Here she she is during surface swimming btw, similarly unfinished, but getting there (the scene she is swimming in is technically shallow water by our game logic, but just use imagination for now, lol):
The digging motion feels pretty good as well, maybe fairly close to what may be it's final form:
Otters aren't particularly known for digging, but they do burrow. In the animation, she basically does a shoveling motion with her forelimbs, making downard progress with each cycle. In the surfacing animation, she does a triumphant hop and dismount, which has to happen quickly so it feels responsive and not too control-laggy. I am thinking we might have the surfacing motion be a kind of attack that provides knockback, to reduce the difficulty of finding a suitable time and place to surface.
The utlity of the dig move is planned to be quite extensive, actually. The way it will function is that some surfaces like sand or grass will be diggable. Once she has burrowed, she will be in a new collision space entirely, to represent the unseen underground. She will run into hidden barriers down there, but also be able to dig under other barriers in the main surface playspace, like rocks or walls or cliffs. With enough experimenting, she will find new hidden paths. The ability will also allow her to circumvent some kinds of enemies. Additionally planned is the ability to manipulate some surface objects by mininig under them, and causing them to collapse into her mined path. The trail she leaves as she burrows will also have its own collision that some assets may respond to. Currenly planned to be prototyped for instance are puzzles which would involve creating a path of rails with her dug path for puzzle objects to be guided by. It is possible that some enemies will be blocked from crossing that path as well, but it's not clear if that particular feature will provide either interesting or broken gameplay, so we will have to prototype that concept as well to ultimately know.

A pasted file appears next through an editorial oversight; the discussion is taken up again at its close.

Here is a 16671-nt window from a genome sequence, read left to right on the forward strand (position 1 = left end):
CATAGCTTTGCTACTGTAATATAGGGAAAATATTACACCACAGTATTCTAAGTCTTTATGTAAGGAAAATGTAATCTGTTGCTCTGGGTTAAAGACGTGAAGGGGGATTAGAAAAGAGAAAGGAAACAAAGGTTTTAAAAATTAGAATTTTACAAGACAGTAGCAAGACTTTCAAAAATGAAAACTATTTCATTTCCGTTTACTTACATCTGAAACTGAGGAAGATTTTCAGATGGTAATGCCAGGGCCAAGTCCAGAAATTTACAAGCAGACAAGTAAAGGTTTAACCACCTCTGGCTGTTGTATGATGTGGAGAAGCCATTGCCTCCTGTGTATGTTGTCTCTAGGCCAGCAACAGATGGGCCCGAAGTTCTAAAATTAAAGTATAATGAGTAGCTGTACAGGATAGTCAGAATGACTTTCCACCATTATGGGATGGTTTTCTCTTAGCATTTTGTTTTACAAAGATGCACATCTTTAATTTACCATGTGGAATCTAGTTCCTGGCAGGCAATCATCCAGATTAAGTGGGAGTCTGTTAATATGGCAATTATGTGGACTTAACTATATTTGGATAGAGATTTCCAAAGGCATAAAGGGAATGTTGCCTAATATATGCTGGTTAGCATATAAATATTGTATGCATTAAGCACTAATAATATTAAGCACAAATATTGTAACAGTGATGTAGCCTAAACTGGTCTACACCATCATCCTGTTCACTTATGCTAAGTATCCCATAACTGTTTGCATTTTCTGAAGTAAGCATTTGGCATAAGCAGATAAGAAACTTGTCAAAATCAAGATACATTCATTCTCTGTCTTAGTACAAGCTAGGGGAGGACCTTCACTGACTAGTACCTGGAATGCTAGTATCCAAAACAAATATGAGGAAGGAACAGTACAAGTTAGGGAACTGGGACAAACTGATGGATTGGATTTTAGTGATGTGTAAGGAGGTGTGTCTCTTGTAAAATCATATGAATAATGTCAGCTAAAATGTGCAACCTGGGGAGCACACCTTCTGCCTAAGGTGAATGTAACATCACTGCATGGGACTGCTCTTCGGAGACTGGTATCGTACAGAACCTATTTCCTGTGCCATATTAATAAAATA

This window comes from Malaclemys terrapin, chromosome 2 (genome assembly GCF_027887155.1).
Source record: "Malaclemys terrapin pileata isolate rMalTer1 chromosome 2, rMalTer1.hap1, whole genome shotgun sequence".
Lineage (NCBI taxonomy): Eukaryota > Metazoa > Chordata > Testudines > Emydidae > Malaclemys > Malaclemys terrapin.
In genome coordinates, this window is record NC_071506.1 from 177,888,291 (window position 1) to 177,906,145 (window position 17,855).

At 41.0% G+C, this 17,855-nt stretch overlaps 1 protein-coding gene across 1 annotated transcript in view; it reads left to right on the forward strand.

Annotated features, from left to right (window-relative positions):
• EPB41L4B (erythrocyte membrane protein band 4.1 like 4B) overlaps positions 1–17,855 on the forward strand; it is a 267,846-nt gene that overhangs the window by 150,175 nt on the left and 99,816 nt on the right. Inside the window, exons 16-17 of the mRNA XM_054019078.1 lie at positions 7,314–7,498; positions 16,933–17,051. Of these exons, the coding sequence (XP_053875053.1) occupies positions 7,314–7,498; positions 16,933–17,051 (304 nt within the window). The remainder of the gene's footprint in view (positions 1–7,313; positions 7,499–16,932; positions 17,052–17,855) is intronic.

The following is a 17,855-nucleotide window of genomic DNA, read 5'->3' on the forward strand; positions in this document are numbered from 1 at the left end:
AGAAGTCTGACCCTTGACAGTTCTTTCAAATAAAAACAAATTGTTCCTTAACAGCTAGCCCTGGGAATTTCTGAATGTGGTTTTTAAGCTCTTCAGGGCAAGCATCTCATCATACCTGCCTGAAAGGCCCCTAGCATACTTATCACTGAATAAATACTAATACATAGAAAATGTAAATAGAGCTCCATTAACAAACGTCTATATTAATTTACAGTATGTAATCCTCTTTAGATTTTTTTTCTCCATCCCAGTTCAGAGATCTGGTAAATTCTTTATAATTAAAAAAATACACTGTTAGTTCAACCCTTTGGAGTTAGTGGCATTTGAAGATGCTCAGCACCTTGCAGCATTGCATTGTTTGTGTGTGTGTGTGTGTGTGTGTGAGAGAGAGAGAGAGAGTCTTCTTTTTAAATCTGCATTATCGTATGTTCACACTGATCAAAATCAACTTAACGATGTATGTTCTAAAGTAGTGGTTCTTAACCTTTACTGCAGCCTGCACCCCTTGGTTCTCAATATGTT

We may have to play with the visuals a bit as well, in order to get the color not clashing with different environments, or for the path to look right when going under non-surfaceable terrain:
Part of the difficulty in prototyping this stuff is that simple ideas tend to have unforseen interactions with other existing features, and especially anytime you create a feature that involves collision as a major driving trait, you can expect something to interact in a funny way with it. Still, these features appear that they won't have too many special concerns in passing prototyping.
If you have anything intesting to add about ideas for these animations, or design comments about the concept of the otter form as currently described here, let us know, since this part of the game is under construction and in the process of coalescing into its final form!